Filter technology for diesel vehicles

The particle filters currently used for equipment ex works are so-called wall-flow filters, in which the exhaust gas flow is directed through a porous wall. The particles are deposited on the porous wall as they pass through, which results in a surface filtrate. On the surface of the wall, a filter cake is formed from the separated particles. The filter efficiency is up to over 99 percent.

The exhaust gas has to flow both through the growing soot cake and through the filter wall. The exhaust back pressure increases due to the growing soot layer build-up, which results in increased fuel consumption. When a loading limit value is exceeded and to protect the particle filter from excessively high temperatures during regeneration, measures are therefore initiated to regenerate the particle filter.

The particle filtrate consists predominantly of combustible soot and hydrocarbons adhering to it. A small part consists of non-flammable components. In the simplest form of filter regeneration, the particle filter temperature is raised above the ignition temperature of the soot (approx. 600 ° C). During this operating phase, the engine does not work with optimum efficiency, which means that additional fuel consumption is required. After regeneration, the soot layer is burned up down to the non-combustible components (the filter ash ). The main combustion product is carbon dioxide .

Identified health hazards

Diesel soot was previously only considered likely to be carcinogenic, i.e. H. carcinogenic. On June 12, 2012, the World Health Organization finally classified diesel soot as definitely carcinogenic after a long-term scientific study and thus placed it on a par with asbestos and arsenic . This applies to relatively coarse particles, such as those caused by open fire or heating systems, as well as to smaller particles from engines. However, the smaller the particles, the more dangerous they are: some coarse particles can even be filtered by the nose, while the particles of modern diesel engines can even penetrate the skin into the bloodstream and reach the brain via the bloodstream.

The particles that modern diesel engines emit are classified as fine dust and are very fine and smaller than ten micrometers or even smaller than a tenth of a micrometer in diameter and can therefore penetrate deep into the lungs . The ultrafine particles even go into the bloodstream and are distributed throughout the body. The pollution of the air by these ultrafine particles, which arise when diesel fuel is burned in modern diesel engines due to the high injection pressures and the resulting extremely fine atomization of the diesel, can currently hardly be recorded using measurement technology, as the systems installed for air quality measurement are not designed for this . In animal experiments with very high concentrations of fine dust, a significant increase in cancer disease could be demonstrated , depending on the animal species examined . Further studies have shown that carcinogenic changes occur in various types of particulate matter. In people who are exposed to a very high dust concentration for a long time, diseases, especially of the lungs, have been proven and recognized as occupational diseases (for example, dusty lungs in underground workers). It is not yet known whether there is a threshold above which such diseases occur. Since fine dust occurs independently of human activities, meaningful long-term epidemiological studies are very difficult to carry out, as an unpolluted comparison group cannot be determined.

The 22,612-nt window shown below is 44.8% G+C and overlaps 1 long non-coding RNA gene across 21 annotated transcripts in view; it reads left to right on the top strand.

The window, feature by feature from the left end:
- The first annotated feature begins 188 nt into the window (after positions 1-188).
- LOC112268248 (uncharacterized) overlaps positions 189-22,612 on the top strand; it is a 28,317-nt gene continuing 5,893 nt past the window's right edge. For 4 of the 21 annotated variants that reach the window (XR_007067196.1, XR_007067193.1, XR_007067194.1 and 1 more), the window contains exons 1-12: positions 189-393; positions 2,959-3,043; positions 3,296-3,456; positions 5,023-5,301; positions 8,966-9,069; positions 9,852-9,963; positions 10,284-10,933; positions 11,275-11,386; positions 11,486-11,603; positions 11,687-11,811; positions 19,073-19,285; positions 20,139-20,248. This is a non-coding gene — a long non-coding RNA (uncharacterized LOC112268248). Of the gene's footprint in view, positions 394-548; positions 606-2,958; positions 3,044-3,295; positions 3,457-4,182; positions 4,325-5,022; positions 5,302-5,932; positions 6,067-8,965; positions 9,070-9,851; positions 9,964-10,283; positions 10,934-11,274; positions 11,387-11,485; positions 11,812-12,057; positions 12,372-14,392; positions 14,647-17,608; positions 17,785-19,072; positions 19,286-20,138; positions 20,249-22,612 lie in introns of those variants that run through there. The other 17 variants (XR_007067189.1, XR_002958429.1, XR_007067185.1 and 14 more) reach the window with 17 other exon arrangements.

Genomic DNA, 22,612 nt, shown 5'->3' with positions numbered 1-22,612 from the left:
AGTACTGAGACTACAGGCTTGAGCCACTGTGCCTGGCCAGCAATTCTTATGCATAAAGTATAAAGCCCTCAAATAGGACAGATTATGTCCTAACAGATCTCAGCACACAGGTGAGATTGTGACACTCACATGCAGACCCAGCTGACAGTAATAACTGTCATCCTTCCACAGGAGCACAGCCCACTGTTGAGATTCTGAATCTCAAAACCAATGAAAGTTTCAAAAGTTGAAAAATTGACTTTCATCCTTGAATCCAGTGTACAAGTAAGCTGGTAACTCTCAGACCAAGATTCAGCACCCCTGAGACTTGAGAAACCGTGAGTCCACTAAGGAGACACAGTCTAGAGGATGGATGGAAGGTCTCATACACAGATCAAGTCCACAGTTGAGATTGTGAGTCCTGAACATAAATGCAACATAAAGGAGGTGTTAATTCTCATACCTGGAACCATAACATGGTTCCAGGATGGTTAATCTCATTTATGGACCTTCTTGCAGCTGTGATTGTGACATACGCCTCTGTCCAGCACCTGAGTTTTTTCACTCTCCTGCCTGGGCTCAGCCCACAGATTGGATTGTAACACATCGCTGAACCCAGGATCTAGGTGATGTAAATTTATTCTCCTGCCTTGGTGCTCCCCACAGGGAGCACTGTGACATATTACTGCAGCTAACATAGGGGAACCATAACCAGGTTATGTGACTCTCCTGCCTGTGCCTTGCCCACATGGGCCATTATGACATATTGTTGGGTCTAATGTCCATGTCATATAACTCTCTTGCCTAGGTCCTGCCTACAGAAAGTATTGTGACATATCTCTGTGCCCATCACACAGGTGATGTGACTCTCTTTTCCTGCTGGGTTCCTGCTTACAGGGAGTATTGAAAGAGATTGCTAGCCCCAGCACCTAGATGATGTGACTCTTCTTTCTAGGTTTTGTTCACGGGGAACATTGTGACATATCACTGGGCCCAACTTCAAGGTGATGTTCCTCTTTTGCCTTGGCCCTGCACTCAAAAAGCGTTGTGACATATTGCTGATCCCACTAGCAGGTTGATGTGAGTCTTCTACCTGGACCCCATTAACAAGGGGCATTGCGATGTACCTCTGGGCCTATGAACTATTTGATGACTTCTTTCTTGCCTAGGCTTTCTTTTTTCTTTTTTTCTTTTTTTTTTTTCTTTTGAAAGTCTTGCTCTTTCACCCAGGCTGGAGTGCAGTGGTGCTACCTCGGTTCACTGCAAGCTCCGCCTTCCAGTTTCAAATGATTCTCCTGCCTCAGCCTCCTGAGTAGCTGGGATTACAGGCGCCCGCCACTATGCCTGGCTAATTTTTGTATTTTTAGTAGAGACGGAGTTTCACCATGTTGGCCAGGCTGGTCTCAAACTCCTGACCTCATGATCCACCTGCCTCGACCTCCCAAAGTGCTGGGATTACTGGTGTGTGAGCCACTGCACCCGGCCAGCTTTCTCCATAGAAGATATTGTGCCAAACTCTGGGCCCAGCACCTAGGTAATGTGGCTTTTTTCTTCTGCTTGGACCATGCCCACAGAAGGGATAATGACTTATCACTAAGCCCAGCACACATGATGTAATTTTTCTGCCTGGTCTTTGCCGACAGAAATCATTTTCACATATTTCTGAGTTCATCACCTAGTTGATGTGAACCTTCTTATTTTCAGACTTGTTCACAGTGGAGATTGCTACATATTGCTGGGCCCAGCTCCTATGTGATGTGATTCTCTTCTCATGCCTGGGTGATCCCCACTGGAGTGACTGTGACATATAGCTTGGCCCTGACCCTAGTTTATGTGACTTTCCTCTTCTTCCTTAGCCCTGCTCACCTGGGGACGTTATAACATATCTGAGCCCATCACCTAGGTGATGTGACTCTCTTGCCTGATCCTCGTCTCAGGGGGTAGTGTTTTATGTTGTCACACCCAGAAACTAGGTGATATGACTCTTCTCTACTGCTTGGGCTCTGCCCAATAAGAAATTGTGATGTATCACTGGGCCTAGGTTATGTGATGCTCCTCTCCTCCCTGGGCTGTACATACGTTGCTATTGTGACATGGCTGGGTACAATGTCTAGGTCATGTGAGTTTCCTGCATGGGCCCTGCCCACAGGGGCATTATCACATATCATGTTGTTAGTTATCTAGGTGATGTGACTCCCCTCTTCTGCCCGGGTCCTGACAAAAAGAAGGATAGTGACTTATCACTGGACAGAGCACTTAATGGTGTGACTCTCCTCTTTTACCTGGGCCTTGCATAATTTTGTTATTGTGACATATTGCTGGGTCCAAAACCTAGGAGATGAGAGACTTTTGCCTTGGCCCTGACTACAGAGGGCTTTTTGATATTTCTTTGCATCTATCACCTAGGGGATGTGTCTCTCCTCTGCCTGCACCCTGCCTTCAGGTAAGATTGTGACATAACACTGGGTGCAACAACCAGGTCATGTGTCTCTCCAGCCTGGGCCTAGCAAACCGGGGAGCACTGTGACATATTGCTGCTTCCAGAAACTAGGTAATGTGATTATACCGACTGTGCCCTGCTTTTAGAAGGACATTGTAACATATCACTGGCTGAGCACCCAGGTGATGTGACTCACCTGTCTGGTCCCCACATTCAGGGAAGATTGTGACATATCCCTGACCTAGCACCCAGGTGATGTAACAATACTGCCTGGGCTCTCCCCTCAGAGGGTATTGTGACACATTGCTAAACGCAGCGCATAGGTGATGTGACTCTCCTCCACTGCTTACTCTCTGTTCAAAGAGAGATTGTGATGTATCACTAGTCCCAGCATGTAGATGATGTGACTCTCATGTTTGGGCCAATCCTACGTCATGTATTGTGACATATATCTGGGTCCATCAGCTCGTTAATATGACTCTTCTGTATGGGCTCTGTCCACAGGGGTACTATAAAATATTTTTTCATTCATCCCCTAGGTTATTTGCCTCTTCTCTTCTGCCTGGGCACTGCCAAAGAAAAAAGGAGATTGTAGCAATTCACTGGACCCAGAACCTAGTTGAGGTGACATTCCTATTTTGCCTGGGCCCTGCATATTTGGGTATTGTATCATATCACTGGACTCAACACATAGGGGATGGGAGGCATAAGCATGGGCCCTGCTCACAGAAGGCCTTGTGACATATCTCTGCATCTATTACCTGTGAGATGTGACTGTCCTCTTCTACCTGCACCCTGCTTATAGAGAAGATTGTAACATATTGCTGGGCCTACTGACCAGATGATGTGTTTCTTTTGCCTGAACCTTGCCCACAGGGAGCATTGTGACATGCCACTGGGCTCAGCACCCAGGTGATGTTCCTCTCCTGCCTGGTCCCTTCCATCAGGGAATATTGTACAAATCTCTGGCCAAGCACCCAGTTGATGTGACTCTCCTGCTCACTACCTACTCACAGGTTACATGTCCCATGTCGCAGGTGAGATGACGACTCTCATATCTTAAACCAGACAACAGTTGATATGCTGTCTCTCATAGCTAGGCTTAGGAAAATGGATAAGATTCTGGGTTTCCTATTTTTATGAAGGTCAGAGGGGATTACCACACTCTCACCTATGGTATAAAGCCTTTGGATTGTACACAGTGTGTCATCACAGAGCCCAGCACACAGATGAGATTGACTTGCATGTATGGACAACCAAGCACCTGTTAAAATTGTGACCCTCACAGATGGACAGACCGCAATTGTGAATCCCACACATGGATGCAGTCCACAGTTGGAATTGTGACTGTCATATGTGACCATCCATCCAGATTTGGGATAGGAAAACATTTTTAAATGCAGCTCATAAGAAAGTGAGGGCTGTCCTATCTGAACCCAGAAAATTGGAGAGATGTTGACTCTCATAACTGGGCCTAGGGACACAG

Political measures

Since January 1, 2005, new EU limit values for fine dust according to EC Directive 1999/30 / EC have been in effect. In the first year, the limit values ​​were not observed at 41 measuring stations on more than the permissible 35 days. The most frequent exceedances occurred in large cities on busy streets, Stuttgart and Munich were the leaders with 107 days.

Epidemiological calculations of diesel soot mortality in Germany

The epidemiologist Heinz-Erich Wichmann calculated 14,400 additional deaths per year from diesel soot alone. The statistical interval ranges from around 10,000 to 19,000. The parameters used are based on studies of the long-term effects of particulate matter and the corresponding mortality. The Umwelt- und Prognose-Institut (UPI) in Heidelberg previously calculated on a different basis of data only about 8500 deaths per year as a result of lung cancer from diesel soot.

Both sources do not contradict each other, since the calculations by H. Erich Wichmann (Study 2352 by the Federal Environment Agency) include not only mortality from lung cancer, but also from other diseases caused by diesel soot.

See also


Individual evidence

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  2. Wissenschaft.de: Diesel soot - Seven surprising answers - Bild der Wissenschaft, from December 1, 1999 , accessed on February 17, 2017
  3. Brigitte Fritsch: Automobile manufacturer on the way to sustainability: Individual transport on the move into the 21st century . Diplomica Verlag, 2014, ISBN 978-3-8428-9883-7 , p. 71 ( limited preview in Google Book search).
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  7. Ultrafine Particulate Matter and the Benefits of Reducing Particle Numbers in the United States - A Report to the Manufacturers of Emission Controls Association (MECA) , Prepared by Gladstein, Neandross & Associates, July 2013
  8. Gunter Zimmermeyer, Bernhard Lüers, Bastian Holderbaum: The way to a clean diesel engine. In: Hazardous substances - cleanliness. Air . 77, No. 6, 2017, ISSN  0949-8036 , pp. 215-223.
  10. Fine dust (PM10): exceedances per year; complete data. (No longer available online.) Archived from the original on September 27, 2007 ; Retrieved October 20, 2011 . Info: The archive link was inserted automatically and has not yet been checked. Please check the original and archive link according to the instructions and then remove this notice. @1@ 2Template: Webachiv / IABot / www.env-it.de